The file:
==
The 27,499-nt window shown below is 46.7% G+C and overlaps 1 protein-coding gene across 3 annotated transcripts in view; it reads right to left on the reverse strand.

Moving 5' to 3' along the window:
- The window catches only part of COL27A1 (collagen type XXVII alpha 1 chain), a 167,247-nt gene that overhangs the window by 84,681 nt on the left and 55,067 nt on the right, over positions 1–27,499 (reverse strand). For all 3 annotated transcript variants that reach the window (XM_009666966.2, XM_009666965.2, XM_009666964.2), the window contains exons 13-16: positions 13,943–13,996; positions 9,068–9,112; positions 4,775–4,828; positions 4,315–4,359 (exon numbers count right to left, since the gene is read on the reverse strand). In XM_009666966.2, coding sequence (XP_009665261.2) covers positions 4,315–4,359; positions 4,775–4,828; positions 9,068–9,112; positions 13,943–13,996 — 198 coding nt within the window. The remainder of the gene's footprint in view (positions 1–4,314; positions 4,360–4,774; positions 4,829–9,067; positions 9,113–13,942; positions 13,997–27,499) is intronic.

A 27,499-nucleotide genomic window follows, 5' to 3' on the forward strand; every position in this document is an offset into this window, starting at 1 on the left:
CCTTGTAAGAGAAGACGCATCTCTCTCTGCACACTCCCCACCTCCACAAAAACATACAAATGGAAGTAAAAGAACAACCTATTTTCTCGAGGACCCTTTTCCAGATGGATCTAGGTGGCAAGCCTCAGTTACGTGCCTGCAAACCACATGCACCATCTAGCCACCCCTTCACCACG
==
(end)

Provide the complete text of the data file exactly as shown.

The 27,499-nt window shown below is 46.7% G+C and overlaps 1 protein-coding gene across 3 annotated transcripts in view; it reads right to left on the reverse strand.

Moving 5' to 3' along the window:
- The window catches only part of COL27A1 (collagen type XXVII alpha 1 chain), a 167,247-nt gene that overhangs the window by 84,681 nt on the left and 55,067 nt on the right, over positions 1–27,499 (reverse strand). For all 3 annotated transcript variants that reach the window (XM_009666966.2, XM_009666965.2, XM_009666964.2), the window contains exons 13-16: positions 13,943–13,996; positions 9,068–9,112; positions 4,775–4,828; positions 4,315–4,359 (exon numbers count right to left, since the gene is read on the reverse strand). In XM_009666966.2, coding sequence (XP_009665261.2) covers positions 4,315–4,359; positions 4,775–4,828; positions 9,068–9,112; positions 13,943–13,996 — 198 coding nt within the window. The remainder of the gene's footprint in view (positions 1–4,314; positions 4,360–4,774; positions 4,829–9,067; positions 9,113–13,942; positions 13,997–27,499) is intronic.

A 27,499-nucleotide genomic window follows, 5' to 3' on the forward strand; every position in this document is an offset into this window, starting at 1 on the left:
CCTTGTAAGAGAAGACGCATCTCTCTCTGCACACTCCCCACCTCCACAAAAACATACAAATGGAAGTAAAAGAACAACCTATTTTCTCGAGGACCCTTTTCCAGATGGATCTAGGTGGCAAGCCTCAGTTACGTGCCTGCAAACCACATGCACCATCTAGCCACCCCTTCACCACG